Deleterious effect of cirrhosis on outcomes after motor vehicle crashes using the nationwide inpatient sample

Jasmohan S. Bajaj, Ashwin N. Ananthakrishnan, Emily L. McGinley, Raymond G. Hoffmann, Karen J. Brasel

Research output: Contribution to journalArticle

32 Scopus citations

Abstract

OBJECTIVES: Alcohol abuse and minimal hepatic encephalopathy may predispose cirrhotics to a higher motor vehicle crash (MVC) rate. Cirrhotics have poor post-trauma outcomes on small-scale studies. The aim was to examine the effect of cirrhosis on mortality, charges, and length of stay (LOS) after MVCs using the Nationwide Inpatient Sample (NIS) 2004.METHODS: NIS 2004 was queried for cirrhotics with MVC (C-MVC), cirrhotics only, and MVC only for demographics, comorbidities, hospital characteristics, and the Injury Severity Score (ISS). C-MVC patients were compared with the other groups. Weighted uni/multivariate regression was performed for all MVCs (with/without cirrhosis).RESULTS: There were 560,080 discharges for cirrhosis only, 262,244 for MVC only, and 1,565 for C-MVC. C-MVC patients were significantly younger (49.8 yr vs 58.6 yr, P < 0.0005) and had less comorbidities than cirrhosis only, but had similar mortality (C-MVC 10.8% vs cirrhosis only 9.9%, P = 0.23). C-MVC patients (49.8 yr) were older than MVC only patients (43.7 yr, P < 0.0005). C-MVC patients also had significantly higher mortality (10.8%) compared with MVC only (3.1%, P < 0.0005) despite similar ISS. C-MVC patients had significantly greater LOS (9.6 days) and charges ($67,119) compared with both MVC only (6.2 days, $43,314) and cirrhosis only (7.4 days, $35,522). Cirrhosis (odds ratio [OR] 3.5, 95% confidence interval [CI] 2.5-5.5) and age >65 yr (OR 5.2, 95% CI 4.4-6.0) were most commonly associated with mortality. Male sex, high ISS, self-pay, teaching, and large and urban hospitals were also significantly associated with mortality. On multivariate regression, cirrhosis was associated with greater charges and LOS.CONCLUSION:Cirrhosis is associated with greater mortality, LOS, and charges after MVC despite controlling for injury severity, comorbidities, and age in NIS 2004.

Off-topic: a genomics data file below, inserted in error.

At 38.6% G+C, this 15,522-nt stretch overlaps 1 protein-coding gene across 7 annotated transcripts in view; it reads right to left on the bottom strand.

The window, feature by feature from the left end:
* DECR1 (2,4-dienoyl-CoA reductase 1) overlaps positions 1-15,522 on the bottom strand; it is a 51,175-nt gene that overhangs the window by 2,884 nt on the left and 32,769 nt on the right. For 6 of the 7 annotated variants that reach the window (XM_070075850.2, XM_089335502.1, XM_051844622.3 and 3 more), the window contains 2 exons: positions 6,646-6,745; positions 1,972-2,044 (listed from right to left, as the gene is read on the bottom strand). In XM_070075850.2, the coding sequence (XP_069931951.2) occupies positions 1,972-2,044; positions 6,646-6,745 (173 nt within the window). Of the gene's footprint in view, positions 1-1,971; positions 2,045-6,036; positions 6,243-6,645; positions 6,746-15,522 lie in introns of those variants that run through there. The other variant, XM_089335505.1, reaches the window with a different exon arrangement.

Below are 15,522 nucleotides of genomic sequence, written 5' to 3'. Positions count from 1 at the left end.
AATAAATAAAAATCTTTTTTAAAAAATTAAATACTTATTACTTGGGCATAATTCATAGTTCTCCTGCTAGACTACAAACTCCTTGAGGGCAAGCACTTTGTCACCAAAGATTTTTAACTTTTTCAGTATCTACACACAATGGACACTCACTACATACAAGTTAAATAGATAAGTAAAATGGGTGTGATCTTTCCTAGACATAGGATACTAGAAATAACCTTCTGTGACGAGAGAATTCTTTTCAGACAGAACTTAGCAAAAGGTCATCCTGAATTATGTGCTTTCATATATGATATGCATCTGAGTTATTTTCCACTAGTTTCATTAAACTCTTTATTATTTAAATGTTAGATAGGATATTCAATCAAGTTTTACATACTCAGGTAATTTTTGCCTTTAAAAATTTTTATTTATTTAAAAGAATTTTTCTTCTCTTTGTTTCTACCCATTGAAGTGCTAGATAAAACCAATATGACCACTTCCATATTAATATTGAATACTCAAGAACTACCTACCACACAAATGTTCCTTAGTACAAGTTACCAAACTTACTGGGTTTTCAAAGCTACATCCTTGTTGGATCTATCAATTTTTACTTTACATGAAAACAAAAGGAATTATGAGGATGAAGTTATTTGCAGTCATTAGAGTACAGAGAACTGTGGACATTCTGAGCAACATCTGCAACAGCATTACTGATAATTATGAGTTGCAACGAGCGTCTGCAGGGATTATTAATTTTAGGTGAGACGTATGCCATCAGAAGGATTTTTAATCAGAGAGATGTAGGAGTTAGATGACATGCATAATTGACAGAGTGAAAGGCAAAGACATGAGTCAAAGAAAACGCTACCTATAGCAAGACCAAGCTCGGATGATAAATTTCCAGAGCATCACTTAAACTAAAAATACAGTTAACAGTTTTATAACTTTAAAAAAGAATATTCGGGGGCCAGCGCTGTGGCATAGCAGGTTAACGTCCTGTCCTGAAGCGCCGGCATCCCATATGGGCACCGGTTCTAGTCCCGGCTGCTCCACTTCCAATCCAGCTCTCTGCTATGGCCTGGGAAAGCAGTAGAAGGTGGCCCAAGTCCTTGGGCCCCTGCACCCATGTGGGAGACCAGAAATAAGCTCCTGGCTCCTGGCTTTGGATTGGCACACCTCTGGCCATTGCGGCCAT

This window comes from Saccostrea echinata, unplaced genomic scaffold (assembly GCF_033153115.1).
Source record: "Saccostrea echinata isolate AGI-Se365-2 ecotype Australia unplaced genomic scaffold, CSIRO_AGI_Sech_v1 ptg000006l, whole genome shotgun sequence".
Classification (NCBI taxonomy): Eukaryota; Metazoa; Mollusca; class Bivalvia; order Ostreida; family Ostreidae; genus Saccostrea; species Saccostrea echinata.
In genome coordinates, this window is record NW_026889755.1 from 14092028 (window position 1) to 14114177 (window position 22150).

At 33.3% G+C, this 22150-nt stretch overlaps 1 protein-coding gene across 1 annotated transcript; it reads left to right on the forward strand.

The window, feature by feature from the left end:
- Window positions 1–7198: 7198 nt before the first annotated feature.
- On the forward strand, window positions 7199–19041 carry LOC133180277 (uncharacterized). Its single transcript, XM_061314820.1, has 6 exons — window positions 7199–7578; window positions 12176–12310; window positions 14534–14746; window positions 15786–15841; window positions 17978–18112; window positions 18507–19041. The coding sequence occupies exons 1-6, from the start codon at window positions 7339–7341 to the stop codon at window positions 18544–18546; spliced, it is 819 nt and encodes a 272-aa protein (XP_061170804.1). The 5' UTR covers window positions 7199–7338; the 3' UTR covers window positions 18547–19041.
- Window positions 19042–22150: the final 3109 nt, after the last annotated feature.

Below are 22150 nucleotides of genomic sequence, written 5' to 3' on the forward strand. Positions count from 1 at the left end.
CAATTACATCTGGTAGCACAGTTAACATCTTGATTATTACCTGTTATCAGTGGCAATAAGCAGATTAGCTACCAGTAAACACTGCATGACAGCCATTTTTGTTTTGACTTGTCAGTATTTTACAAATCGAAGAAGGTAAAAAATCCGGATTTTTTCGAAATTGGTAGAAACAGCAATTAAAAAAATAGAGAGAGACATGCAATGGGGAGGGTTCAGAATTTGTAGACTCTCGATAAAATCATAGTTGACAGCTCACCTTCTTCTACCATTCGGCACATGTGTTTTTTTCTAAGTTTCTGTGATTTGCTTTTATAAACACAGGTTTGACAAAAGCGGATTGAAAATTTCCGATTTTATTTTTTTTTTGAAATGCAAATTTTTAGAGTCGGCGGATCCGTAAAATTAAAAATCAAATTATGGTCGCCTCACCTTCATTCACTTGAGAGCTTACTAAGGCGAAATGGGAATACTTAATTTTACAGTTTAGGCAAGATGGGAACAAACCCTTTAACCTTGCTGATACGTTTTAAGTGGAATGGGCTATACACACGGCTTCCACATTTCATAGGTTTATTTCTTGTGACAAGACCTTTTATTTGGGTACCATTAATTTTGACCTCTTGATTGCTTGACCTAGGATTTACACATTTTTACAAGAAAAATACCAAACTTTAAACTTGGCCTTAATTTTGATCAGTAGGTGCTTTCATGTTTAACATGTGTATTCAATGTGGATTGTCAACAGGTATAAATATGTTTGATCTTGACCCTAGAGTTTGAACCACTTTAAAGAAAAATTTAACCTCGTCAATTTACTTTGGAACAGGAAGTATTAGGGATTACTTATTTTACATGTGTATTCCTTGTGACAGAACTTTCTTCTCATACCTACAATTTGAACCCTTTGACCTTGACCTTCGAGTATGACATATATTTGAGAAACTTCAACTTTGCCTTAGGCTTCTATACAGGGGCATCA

Original languageEnglish (US)
Pages (from-to)1674-1681
Number of pages8
JournalAmerican Journal of Gastroenterology
Volume103
Issue number7
DOIs
StatePublished - Jul 1 2008
Externally publishedYes

ASJC Scopus subject areas

  • Hepatology
  • Gastroenterology

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